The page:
Abdominal fat warrants separate evaluation because exercise may exert different effects on abdominal vs total fat,65 and abdominal fat is a risk factor for postmenopausal breast, pancreatic, and endometrial cancers.17 It is unclear whether visceral obesity increases postmenopausal breast cancer risk, although there is biologic plausibility66 given its association with insulin resistance, type 2 diabetes, and the metabolic syndrome,67,68 which are proposed causal mechanisms.69-71 Our primary analysis showed no dose-response effect for intra-abdominal fat, with both groups experiencing mean reductions of approximately −12 to −13 cm2, similar to ALPHA Trial participants (−16.5 cm2)36 but superior to other comparable trials.53,72 A stronger group difference in the per-protocol analysis (−10.9 vs −18.3 cm2) suggests possibly that nonadherence contributed to our null findings. Other explanations might include effect modification by age, similar exercise intensities,73,74 or insufficiently high exercise prescriptions.75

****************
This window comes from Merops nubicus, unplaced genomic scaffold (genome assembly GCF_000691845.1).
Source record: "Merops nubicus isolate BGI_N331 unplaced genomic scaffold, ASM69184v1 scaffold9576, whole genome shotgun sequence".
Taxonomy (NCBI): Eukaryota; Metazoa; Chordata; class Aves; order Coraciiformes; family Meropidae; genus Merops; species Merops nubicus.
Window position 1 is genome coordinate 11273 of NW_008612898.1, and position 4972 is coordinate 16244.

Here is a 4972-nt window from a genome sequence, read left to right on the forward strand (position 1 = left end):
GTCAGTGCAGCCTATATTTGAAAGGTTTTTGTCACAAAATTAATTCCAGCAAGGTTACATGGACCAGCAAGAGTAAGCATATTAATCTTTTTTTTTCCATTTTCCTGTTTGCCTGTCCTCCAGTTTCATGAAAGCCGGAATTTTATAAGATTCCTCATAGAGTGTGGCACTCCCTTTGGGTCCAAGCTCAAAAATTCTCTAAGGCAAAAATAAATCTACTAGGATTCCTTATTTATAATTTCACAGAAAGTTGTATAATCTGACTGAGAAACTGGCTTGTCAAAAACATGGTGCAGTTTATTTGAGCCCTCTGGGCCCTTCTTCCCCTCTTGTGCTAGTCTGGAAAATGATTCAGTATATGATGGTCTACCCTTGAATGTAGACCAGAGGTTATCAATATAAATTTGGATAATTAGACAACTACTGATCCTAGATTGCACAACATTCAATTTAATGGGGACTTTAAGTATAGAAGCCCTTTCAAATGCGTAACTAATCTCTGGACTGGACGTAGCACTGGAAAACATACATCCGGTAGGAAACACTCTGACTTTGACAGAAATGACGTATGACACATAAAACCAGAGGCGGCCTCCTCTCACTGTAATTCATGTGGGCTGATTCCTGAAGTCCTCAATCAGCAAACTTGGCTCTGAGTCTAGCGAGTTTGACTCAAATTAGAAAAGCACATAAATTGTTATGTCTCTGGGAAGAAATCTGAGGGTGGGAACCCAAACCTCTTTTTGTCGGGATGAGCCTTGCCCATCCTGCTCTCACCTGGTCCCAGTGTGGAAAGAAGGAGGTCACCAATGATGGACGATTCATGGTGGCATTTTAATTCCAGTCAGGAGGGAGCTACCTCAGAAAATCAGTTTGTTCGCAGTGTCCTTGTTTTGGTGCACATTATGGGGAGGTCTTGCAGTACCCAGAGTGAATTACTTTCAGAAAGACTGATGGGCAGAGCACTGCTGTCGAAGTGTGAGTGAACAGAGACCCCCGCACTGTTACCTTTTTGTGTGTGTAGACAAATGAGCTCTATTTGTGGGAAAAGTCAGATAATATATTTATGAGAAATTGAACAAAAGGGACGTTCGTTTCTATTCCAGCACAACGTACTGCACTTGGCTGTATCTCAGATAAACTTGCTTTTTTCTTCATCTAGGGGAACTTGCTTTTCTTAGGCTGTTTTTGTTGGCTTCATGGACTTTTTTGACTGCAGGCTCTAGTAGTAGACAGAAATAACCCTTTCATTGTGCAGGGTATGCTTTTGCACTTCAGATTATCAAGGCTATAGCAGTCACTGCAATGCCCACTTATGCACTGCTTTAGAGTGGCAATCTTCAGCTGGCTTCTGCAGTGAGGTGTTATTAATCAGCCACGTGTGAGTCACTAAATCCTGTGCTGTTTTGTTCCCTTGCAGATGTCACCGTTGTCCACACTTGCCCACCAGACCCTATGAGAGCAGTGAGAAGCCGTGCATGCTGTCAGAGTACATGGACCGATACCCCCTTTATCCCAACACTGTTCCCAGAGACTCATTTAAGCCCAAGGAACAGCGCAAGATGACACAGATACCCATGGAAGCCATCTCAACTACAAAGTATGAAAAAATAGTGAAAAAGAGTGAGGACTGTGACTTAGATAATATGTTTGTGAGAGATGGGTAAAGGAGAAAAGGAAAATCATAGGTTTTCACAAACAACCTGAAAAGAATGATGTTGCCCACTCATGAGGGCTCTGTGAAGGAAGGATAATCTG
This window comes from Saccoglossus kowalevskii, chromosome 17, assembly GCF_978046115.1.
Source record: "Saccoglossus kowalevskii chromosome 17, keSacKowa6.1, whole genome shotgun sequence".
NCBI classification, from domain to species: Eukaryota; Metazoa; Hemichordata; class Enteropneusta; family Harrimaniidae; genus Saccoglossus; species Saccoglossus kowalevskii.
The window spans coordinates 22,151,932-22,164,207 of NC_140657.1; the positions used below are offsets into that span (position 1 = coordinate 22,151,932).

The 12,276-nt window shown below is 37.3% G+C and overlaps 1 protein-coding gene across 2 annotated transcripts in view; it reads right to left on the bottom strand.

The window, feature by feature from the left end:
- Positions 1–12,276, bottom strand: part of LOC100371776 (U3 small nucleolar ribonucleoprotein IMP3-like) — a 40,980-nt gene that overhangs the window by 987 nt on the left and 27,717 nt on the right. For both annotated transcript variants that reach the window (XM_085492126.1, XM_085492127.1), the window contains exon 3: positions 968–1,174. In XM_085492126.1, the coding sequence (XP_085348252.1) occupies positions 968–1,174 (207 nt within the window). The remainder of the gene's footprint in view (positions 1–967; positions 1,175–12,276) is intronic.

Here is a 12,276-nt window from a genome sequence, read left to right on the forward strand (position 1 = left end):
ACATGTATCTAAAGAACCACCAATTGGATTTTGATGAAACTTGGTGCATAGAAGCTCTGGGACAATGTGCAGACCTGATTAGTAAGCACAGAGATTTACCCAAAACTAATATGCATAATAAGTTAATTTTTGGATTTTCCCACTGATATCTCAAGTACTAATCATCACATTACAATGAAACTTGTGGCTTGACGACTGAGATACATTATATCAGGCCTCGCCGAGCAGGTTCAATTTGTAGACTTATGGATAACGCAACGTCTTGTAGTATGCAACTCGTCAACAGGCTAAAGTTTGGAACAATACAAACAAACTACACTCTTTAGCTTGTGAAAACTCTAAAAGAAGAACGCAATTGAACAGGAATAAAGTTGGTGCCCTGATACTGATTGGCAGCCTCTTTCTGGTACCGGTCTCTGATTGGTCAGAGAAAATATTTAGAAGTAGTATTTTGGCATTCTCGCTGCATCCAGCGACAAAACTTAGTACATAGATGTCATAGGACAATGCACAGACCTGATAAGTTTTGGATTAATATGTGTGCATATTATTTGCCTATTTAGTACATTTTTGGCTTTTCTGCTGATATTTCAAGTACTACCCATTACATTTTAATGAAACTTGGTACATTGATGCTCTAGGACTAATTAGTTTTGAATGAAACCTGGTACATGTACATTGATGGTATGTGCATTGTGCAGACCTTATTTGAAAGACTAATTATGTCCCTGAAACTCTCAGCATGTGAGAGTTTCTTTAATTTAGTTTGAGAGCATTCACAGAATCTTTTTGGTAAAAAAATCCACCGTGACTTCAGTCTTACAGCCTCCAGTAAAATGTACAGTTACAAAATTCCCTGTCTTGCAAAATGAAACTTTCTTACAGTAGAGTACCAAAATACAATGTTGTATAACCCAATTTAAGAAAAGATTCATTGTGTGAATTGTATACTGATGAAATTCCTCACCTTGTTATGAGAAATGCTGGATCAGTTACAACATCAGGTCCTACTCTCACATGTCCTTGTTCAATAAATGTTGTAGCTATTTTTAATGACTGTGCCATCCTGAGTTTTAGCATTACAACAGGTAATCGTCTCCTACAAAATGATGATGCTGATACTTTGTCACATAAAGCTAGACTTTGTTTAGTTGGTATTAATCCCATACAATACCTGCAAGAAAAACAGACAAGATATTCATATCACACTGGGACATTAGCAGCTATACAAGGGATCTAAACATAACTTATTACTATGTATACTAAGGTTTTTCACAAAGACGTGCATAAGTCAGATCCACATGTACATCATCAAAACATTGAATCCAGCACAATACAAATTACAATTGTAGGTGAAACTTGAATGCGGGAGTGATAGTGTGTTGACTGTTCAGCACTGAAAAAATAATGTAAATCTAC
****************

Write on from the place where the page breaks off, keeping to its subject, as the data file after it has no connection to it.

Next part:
In contrast, clear benefit was found from prescribing 300 vs 150 min/wk for subcutaneous abdominal fat reduction, with a mean reduction in the high-volume group (−34.5 cm2) comparable to that of exercisers in ALPHA (−32.0 cm2)36 but larger than in other postmenopausal trials.53,72 Previous dose comparison RCTs in postmenopausal women25,27,34,35 did not assess subcutaneous abdominal fat, although some reported waist circumference, which is related.76 The DREW trial35 (<200 min/wk, 50% V̇o2max) reported no dose-response effect for waist circumference, whereas Dalleck et al27 reported greater reductions prescribing 225 vs 150 min/wk of walking. A post hoc analysis by Bergstrom et al77 demonstrated the greatest waist reductions for women adhering to 210 min/wk aerobic exercise. Therefore, similar to total body fat, greater reductions in postmenopausal subcutaneous abdominal fat might be achieved with more than 200 min/wk higher-intensity aerobic exercise. Although the clinical significance of subcutaneous abdominal (vs visceral) fat is unclear and somewhat controversial,78,79 correlations between subcutaneous abdominal fat and cardiometabolic risk factors are evident in women.79-82 Postmenopausal weight loss has induced favorable changes in the expression of proposed gene biomarkers of cancer risk within subcutaneous abdominal fat.83